Perhaps a partial answer to your
and from the Minister for Urban Infrastructure & Cities on ABC Breakfast 20/1/2018:
"Paul Kennedy: Your government previously said, the former prime minister Tony Abbott said, that particular recommendation for road pricing is unlikely to be accepted by any government. What's changed in your government's mind?
Paul Fletcher: We've had a number of recommendations, including from the Productivity Commission, Infrastructure Australia and others, and so in late 2016, when the Government announced its response to the Infrastructure Australia 15 year plan, the Prime Minister and I said that we did intend to commission a review of the question of how Australia's roads are funded and paid for. That would be a 10 to 15 year journey if there were to be any change to our current system, because of course there'd need to be agreement by all of the state and territory governments as well as the Commonwealth Government. We'd need to be satisfied it was a better system, a fairer system, and a system that produced better roads. But we are spending $24 billion a year on our roads, so there's very substantial expenditure. Many Australians don't understand, or are not aware that they are paying to use our roads today through the fuel excise system, through state motor vehicle registration charges, through a whole range of other ways, and so it is worth having a look at what is the system today, and are there any changes that could be made to it? But as I say …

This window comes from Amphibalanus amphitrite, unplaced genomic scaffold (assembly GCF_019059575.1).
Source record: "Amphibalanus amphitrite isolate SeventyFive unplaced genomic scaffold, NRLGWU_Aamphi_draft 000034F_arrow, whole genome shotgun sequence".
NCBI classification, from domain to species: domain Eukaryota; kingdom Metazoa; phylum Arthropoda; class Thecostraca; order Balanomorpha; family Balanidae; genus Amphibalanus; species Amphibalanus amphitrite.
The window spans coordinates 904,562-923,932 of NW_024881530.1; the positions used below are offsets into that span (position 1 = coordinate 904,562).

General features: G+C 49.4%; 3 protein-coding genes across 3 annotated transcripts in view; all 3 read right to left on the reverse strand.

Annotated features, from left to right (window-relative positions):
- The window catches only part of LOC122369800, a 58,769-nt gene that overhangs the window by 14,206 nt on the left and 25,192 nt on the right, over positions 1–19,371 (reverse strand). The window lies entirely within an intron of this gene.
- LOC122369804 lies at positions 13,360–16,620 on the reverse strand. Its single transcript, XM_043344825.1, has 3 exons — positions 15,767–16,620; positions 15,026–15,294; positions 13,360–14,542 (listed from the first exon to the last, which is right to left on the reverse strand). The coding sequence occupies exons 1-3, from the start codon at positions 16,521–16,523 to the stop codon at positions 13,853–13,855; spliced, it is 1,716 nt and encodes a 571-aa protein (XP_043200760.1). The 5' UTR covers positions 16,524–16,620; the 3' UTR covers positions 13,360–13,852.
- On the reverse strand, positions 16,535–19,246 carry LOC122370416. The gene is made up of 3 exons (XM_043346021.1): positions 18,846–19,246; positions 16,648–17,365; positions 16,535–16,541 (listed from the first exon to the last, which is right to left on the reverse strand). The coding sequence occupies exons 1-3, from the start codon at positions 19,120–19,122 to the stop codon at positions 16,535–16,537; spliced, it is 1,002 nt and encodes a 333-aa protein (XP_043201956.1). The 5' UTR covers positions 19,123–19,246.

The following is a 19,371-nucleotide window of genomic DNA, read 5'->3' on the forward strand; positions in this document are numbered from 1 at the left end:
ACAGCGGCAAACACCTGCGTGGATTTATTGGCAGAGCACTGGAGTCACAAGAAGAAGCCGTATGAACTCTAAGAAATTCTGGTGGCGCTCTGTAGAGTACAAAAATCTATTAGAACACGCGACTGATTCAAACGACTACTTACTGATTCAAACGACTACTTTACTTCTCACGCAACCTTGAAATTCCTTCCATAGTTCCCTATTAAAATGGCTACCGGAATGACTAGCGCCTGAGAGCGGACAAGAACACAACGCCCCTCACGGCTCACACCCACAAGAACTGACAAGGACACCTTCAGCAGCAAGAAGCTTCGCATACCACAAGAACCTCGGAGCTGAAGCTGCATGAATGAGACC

Paul Kennedy: [Interrupts] Paul Fletcher, just asking on behalf of- I think the number is two out of three people use their car to get to work, but in some parts, further out, some people have to get to the city—four in five have to drive from outer suburbs. In some places, like outer Melbourne, talk about infrastructure, infrastructure hasn't quite caught up with those communities, so they have to drive. Some are paying tolls. Some are struggling to afford driving their cars already. How would road pricing affect those people?
Paul Fletcher: Look, that's a really good summary of some of the issues that any review would have to look at, and I emphasise that any change in this area is a 10 to 15 year journey, but it's worth bearing in mind that people in outer suburbs, people in rural Australia who are travelling longer distances are already paying more to use our roads today because they're using more fuel. So the question to look at is could there be a fairer system, could there be a system that would give us better roads? That's worth looking at, but it's worth taking a thorough look at. This is about any change here being a 10 to 15 year journey, not anything to happen overnight, but we do want to have a thorough look at some of these issues."
and the Report from the Productivity Commission which recommended a review (the section on Transport covers much of this costing issue):